Millipedes are common household pests that are brownish-black in color and that can grow to about an inch in length. Also known as “thousand-leggers,” these pests don’t actually have 1000 legs. They do, however, have 2 pairs of very short legs on each segment of their body. They are often confused with centipedes which only have 1 pair of legs per body segment. Millipedes crawl slowly and will curl into a “c” shape and remain motionless when they are disturbed. They can also secrete an unpleasant smelling odor.
Millipedes overwinter as adults and lay their eggs in the spring. They can live for several years. They are scavengers, eating primarily decomposing vegetation. They are attracted to cool, dark, moist environments (like compost piles, flower beds, mulch, rotting logs, and under rocks and logs). When the weather is hot and dry or there is an overabundance of water, they will emerge and make their way into your home in search of moisture or shelter. They can infest in large numbers but they don’t bite, sting, transmit diseases, infest food, clothing, or even dry wood.
Millipedes will come indoors for a variety of reasons. When the weather is hot and dry, they will invade your home in search of moisture. When conditions are extremely wet they will be forced to higher ground (e.g. concrete slabs, foundations, and siding). In the fall they migrate in search of places to overwinter. In these conditions, they will make their way into your home through door thresholds (especially garage and sliding glass doors), through expansion joints, and through voids in concrete block walls. Millipedes cannot survive indoors more than a day or two.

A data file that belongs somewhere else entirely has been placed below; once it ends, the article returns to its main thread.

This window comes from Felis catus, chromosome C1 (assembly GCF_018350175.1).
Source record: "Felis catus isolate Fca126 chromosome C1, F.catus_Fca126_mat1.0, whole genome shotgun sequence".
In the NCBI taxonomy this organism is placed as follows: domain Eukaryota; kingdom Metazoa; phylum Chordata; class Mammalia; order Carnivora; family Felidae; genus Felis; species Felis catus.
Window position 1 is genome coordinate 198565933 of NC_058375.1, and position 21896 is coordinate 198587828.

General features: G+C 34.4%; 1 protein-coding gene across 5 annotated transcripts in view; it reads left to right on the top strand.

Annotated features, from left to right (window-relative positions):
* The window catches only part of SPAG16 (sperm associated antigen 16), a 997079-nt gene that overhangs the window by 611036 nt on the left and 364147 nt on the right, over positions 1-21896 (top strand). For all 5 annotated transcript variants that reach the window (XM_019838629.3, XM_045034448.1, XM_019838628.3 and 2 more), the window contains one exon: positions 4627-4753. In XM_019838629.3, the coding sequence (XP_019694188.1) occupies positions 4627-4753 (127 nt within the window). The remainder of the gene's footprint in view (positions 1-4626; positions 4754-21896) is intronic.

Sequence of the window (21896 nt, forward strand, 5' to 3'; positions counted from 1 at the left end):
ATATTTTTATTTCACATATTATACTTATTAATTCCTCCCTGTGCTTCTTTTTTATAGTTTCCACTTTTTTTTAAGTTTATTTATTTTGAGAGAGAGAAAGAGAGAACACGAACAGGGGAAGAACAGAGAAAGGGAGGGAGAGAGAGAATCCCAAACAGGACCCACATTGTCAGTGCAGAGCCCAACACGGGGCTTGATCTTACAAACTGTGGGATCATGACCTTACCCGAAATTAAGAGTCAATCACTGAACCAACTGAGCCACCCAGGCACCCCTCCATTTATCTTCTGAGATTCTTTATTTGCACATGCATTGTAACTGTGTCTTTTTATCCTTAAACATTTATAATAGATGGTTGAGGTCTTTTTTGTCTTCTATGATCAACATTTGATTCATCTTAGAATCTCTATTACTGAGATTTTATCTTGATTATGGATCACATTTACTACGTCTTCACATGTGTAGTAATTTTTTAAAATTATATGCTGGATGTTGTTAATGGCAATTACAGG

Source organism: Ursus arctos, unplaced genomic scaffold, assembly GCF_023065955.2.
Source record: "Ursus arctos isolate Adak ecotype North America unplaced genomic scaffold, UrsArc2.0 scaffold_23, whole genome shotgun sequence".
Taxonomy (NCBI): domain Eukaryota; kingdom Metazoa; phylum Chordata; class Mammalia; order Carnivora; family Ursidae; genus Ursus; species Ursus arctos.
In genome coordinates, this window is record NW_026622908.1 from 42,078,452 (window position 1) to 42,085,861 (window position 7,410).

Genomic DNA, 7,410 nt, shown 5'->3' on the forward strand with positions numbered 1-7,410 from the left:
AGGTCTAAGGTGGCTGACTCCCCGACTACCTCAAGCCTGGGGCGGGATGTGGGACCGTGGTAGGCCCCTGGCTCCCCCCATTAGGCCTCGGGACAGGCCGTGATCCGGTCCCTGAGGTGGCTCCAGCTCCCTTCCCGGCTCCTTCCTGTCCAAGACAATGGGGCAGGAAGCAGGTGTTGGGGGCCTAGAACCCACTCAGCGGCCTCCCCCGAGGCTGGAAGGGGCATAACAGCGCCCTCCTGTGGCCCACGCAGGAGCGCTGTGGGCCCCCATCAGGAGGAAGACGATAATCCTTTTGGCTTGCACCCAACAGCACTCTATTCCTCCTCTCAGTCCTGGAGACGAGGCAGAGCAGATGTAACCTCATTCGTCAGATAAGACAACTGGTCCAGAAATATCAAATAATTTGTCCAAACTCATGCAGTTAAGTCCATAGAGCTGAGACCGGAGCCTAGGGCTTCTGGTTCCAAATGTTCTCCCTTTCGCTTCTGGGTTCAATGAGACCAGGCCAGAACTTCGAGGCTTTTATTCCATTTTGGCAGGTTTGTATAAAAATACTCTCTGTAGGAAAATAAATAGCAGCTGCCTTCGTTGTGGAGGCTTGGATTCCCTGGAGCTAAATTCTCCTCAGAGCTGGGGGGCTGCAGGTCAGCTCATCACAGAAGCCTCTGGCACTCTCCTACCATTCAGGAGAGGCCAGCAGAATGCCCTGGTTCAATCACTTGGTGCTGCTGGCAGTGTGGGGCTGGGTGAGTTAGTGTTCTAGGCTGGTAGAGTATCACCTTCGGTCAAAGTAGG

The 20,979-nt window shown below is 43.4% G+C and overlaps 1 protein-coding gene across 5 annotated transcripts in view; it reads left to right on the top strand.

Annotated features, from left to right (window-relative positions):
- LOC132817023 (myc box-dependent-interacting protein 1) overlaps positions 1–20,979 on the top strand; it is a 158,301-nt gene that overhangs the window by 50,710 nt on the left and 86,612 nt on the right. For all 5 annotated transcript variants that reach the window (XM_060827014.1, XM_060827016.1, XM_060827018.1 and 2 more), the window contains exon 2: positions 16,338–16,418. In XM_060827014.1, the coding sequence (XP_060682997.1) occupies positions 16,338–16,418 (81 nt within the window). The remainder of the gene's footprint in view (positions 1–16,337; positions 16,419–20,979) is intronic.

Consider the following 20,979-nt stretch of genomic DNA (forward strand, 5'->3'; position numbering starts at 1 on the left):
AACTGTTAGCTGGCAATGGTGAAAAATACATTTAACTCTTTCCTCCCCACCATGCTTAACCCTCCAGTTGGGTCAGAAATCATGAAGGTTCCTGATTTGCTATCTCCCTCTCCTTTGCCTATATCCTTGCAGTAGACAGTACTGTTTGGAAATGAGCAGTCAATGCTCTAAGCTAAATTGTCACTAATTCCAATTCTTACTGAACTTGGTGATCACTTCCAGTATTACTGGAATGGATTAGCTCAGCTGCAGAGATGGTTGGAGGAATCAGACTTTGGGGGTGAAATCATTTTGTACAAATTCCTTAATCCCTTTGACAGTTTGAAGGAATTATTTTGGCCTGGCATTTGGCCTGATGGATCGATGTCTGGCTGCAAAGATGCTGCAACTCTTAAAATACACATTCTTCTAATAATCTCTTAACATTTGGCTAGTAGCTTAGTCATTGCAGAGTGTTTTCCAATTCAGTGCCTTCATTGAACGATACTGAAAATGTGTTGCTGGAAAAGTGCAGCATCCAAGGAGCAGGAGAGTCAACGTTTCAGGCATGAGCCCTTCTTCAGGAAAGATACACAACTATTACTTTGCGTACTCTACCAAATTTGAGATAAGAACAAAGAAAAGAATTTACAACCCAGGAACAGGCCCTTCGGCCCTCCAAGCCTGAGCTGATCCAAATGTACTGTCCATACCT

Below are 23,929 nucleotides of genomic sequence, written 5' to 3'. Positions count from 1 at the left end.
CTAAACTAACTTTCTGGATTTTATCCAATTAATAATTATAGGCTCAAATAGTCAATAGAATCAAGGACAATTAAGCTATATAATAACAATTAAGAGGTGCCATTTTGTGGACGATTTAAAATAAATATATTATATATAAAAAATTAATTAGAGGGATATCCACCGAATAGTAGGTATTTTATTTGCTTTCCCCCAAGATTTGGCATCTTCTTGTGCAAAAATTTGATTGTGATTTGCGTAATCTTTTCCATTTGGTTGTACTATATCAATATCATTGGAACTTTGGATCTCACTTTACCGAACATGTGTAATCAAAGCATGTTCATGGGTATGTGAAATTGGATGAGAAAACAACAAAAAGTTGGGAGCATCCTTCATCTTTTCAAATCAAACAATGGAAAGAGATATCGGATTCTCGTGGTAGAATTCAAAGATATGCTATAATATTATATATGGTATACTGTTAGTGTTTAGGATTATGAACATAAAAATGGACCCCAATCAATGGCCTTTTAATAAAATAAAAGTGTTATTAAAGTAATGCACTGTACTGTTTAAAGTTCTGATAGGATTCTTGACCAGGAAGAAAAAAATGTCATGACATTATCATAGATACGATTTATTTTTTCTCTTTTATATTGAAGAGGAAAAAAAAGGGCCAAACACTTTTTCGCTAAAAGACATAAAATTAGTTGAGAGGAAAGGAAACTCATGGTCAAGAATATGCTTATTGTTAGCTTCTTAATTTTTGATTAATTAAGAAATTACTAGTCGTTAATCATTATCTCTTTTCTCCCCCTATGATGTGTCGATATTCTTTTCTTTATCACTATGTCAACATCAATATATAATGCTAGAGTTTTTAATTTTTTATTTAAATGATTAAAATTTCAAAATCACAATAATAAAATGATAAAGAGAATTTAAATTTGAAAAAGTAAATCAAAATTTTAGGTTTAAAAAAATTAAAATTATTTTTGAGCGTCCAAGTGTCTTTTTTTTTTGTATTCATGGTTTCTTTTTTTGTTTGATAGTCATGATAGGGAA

Now that you know more about millipedes and what attracts them to your home, what can you do to keep them from infesting your personal space?
- Get rid of debris. Get rid of any leaves, grass clippings, heavy layers of mulch, wooden boards, boxes, stones, etc. that may be laying on the ground near your foundation. Keep mulch cover light and at least 6 to 12 inches away from foundations. Use inorganic mulch if possible.
- Eliminate moisture. Keep water from accumulating near foundations, inside basement walls, and in crawlspaces. Keep gutters and downspouts clear of debris. Use splashguards to reduce puddling. Consider installing gutter guards to prevent clogs. Repair leaking spigots outside. Prevent puddling near AC drip lines. Dehumidify your crawlspace and basements with dehumidifiers, adequate ventilation, and sump pumps. Consider enclosing your crawlspace for additional protection.
- Lawn care. Aerate your lawn to dethatch and make the soil less attractive to millipedes. Keep grass mowed close. Avoid overwatering the lawn and set sprinklers up on an appropriate schedule.
- Seal entry points. Eliminating entry points is the best way to keep millipedes from sneaking in. Seal cracks and openings in foundation walls and around door and windowsills. Install door sweeps on all exterior doors. Apply caulk on the bottom outside edge and side of door thresholds. Seal expansion joints where patios, sunrooms and sidewalks touch foundations and along the bottom of basement walls.
Chemical treatments indoors are usually not very effective against millipedes. If you have them inside just sweep or vacuum them up and dispose of them. Chemical treatments outdoors can help keep them from crossing the threshold inside. If you have a problem with millipedes, consider calling a professional pest control company for an evaluation and treatment plan.
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